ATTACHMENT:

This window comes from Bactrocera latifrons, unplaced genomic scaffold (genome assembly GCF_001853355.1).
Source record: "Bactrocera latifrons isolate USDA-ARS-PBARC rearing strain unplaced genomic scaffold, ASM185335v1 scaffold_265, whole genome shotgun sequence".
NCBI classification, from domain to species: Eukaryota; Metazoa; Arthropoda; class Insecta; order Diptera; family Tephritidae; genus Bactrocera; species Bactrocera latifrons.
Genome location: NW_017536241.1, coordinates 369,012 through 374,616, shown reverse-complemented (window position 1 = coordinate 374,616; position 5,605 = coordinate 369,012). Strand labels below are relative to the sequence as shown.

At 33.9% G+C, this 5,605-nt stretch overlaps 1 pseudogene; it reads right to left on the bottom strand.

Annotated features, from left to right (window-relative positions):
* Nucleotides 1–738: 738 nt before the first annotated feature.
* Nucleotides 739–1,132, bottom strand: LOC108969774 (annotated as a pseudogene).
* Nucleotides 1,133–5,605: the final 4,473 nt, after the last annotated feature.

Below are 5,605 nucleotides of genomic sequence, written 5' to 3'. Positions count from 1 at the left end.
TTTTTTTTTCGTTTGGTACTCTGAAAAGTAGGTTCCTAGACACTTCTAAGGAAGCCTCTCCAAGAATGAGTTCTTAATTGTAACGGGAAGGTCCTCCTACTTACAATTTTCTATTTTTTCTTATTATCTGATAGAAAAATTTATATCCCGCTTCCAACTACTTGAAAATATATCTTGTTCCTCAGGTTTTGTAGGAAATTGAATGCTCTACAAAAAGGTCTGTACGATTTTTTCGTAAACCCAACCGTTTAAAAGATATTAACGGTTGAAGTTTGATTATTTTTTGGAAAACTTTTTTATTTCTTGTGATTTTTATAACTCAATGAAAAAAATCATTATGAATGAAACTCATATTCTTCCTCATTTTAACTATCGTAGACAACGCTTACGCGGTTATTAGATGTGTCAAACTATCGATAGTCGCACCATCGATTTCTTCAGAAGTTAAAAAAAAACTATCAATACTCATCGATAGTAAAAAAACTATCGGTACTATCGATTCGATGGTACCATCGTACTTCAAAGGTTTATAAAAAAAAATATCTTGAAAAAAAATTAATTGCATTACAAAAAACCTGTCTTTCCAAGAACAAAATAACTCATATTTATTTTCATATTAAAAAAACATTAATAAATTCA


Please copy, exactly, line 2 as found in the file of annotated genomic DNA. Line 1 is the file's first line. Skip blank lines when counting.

Source record: "Bactrocera latifrons isolate USDA-ARS-PBARC rearing strain unplaced genomic scaffold, ASM185335v1 scaffold_265, whole genome shotgun sequence".